Running a Bar For Dummies
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The term mixers is the classification given to the endless variety of stuff you add to liquor to make cocktails in your bar. The mixer itself isn’t alcoholic, but many mixers are manufactured solely for the purpose of mixing with alcohol.

The precise definition of cocktail is debatable. Purists claim that it takes more than simply mixing alcohol with something else to make it a true cocktail.  Things like ice-cream drinks, even though they contain alcohol, don’t make the cut with purists. In most cases, bartenders agree that a drink prepared by mixing liquor with juice or mixers is a cocktail.

Here’s a list of the most common mixers used in cocktails today:

  • Club soda: The original neutral fizzy drink.

  • Cola and diet cola: Mix with anything. Most bars choose either Coke or Pepsi products, but local favorites like RC are getting some shelf space.

  • Ginger ale: Familiar brands include Canada Dry, Vernors, and Schweppes.

  • Juice: Common cocktail juices include tomato, orange, pineapple, cranberry, grapefruit, cream of coconut, lime juice or Rose’s Lime Juice, and lemon juice or sweet and sour mix. Some purists, like coauthor Heather, suggest fresh-squeezed juice; of course, it’s better, but much more expensive.

  • Lemon-lime beverages: Familiar brands include 7-Up, Sprite, and Sierra Mist.

  • Milk or cream: Several common cocktails (like toasted almonds and white Russians) require milk, half-and-half, or cream. Keep a pint of vanilla ice cream behind the bar for very creamy cocktails.

  • Tonic water: Some bars keep both tonic and diet tonic in stock.

Many bar owners recommend that you include these beverages (at least the soft drinks) on soda guns at your bar. A soda gun system allows you to dispense liquid mixers, such as sodas and juices, at the touch of a button. It keeps most of the regularly used mixers handy in one location so you don’t have to manage any more bottles.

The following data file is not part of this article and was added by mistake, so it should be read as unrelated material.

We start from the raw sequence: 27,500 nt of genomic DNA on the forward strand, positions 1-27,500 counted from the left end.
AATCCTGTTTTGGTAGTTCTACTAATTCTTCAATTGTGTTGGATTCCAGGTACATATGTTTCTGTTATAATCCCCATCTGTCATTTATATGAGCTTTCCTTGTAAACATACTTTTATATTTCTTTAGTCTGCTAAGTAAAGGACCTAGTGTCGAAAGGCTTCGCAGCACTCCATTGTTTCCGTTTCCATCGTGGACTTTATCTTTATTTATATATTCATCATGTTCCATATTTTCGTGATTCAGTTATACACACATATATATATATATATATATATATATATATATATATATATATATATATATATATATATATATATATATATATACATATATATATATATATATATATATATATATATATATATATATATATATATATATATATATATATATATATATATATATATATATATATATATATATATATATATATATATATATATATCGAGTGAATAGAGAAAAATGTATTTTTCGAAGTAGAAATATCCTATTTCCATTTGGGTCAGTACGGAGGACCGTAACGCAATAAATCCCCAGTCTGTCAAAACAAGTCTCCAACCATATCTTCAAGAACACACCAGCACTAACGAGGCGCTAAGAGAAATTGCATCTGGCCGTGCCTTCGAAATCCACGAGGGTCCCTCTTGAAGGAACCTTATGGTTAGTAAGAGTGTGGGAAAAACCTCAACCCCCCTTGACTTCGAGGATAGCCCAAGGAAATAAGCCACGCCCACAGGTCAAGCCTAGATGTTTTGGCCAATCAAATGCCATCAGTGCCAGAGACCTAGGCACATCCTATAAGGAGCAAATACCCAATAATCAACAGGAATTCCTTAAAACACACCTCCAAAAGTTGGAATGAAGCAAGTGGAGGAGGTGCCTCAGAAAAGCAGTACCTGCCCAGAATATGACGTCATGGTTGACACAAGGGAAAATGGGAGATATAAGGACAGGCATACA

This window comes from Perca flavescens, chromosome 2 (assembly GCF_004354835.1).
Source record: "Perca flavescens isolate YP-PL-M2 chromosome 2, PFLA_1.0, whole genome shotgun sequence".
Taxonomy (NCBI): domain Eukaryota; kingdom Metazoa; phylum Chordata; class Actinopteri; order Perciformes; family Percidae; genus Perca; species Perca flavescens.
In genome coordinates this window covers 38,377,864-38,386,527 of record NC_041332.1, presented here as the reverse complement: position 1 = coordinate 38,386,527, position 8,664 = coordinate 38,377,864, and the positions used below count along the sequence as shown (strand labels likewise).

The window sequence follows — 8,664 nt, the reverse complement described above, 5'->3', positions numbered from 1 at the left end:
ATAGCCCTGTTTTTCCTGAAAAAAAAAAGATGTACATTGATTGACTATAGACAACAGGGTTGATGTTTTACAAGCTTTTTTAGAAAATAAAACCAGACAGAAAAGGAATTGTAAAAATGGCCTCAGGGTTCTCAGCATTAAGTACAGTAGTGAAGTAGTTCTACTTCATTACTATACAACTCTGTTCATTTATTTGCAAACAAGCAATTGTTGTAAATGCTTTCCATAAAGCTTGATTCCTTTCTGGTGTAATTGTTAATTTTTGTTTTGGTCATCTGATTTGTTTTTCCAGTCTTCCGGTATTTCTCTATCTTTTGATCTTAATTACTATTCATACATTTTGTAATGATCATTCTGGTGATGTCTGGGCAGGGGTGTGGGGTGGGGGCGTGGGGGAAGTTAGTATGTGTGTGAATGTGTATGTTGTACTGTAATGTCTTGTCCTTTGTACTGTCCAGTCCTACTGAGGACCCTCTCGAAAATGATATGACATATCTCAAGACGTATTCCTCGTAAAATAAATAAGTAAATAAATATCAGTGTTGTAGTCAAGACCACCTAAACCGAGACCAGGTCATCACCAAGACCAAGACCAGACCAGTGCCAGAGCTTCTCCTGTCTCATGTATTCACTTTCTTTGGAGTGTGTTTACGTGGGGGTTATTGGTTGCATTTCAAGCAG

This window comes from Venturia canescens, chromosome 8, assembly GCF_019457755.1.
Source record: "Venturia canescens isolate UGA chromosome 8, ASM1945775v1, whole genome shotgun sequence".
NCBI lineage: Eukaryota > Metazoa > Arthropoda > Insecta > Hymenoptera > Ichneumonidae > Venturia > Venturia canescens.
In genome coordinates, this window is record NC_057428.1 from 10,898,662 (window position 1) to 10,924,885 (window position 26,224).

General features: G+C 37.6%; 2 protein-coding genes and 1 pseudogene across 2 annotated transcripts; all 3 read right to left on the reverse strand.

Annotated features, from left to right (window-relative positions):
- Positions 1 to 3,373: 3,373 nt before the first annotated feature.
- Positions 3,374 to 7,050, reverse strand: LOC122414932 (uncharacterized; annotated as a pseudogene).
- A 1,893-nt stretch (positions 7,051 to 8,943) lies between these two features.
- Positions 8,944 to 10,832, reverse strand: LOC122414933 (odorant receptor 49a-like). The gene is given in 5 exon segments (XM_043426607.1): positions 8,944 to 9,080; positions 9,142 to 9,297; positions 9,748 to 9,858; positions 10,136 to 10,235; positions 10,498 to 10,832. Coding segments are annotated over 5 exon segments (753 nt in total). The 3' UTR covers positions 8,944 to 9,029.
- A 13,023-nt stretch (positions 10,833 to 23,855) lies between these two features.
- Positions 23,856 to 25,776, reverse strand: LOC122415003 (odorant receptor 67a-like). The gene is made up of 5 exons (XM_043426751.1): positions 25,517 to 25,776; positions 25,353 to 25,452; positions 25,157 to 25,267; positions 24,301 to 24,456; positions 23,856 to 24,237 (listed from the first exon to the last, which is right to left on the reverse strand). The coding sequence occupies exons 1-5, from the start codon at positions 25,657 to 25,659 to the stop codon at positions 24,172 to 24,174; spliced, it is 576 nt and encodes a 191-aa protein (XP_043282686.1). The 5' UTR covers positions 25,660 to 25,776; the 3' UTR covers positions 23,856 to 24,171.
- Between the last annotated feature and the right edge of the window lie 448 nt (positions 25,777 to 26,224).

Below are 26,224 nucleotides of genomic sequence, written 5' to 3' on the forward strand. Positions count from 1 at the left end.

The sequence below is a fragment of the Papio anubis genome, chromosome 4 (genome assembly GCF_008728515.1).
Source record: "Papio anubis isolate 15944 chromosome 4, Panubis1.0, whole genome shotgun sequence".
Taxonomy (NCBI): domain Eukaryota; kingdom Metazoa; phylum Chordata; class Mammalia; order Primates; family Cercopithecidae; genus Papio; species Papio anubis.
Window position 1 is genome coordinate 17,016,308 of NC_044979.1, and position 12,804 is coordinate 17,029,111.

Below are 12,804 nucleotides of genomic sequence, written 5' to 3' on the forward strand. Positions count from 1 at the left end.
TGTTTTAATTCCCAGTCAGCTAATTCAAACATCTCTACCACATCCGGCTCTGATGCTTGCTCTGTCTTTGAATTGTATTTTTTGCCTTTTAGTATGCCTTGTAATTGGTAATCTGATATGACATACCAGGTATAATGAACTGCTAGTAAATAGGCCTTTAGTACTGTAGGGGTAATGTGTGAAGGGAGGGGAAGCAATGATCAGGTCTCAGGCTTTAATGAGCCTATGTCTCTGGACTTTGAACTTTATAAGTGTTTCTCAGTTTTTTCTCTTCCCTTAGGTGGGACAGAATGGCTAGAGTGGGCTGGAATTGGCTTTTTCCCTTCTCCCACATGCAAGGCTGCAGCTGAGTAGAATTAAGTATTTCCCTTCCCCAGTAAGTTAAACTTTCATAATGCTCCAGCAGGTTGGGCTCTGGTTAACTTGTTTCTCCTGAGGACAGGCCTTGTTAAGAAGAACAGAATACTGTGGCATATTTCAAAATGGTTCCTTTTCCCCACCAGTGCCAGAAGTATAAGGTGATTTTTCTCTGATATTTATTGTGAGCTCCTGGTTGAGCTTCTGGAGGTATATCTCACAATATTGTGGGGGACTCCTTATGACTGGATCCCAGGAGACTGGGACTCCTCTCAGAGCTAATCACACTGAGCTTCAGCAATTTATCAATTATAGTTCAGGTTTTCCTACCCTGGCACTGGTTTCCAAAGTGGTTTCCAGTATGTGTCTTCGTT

Don’t forget the other must-have bar essentials, such as bitters (try Angostura or Peychaud’s brand), Worcestershire sauce, hot sauce, superfine sugar, and salt and pepper. Many recipes call for these ingredients. Here’s a rundown of a handful of must-haves:

  • Bitters: For use in Manhattans, Old Fashioneds, and other cocktails that call for bitters or for cocktails you want to add a little bitter flavor to. Consider having a flavored bitters on hand as well, such as orange.

    Many small batch craft bitters are being produced around the country these days. Bittermens has a great line that includes a mole (with chocolate and cinnamon) and hopped grapefruit bitters. Fee Brothers offers black walnut and mint, among other flavor profiles.

  • Grenadine: Gives a touch of tart and sweet at the same time. It’s a syrup made from sugar and pomegranate juice that adds a deep red color to cocktails.

  • Hot sauce: For any cocktail that you want to be a little spicy or hot! (See Tabasco.)

  • Simple syrup: Gives a touch of sweetness to a cocktail. Simple syrup is a 1:1 (usually) mix of sugar and water. Make your own by heating the water to dissolve all the sugar, and then cooling the syrup.

    It lasts for up to a month in the cooler, but some bar owners recommend you make it in quantities that you’ll use within a week. You can also buy syrup already made for you.

    Agave nectar is replacing simple syrup in some bars, especially in margaritas. It has a more healthful reputation, so it’s in high demand at the moment.

  • Worcestershire sauce: Mainly for Bloody Marys, cheladas, or other tomato-based cocktails.

About This Article

This article is from the book:

About the book authors:

Ray Foley, a former Marine with more than 30 years of bartending and restaurant experience, is the founder and publisher of BARTENDER magazine. Heather Dismore is a veteran of both the restaurant and publishing industries. Her published works include Running a Restaurant For Dummies.

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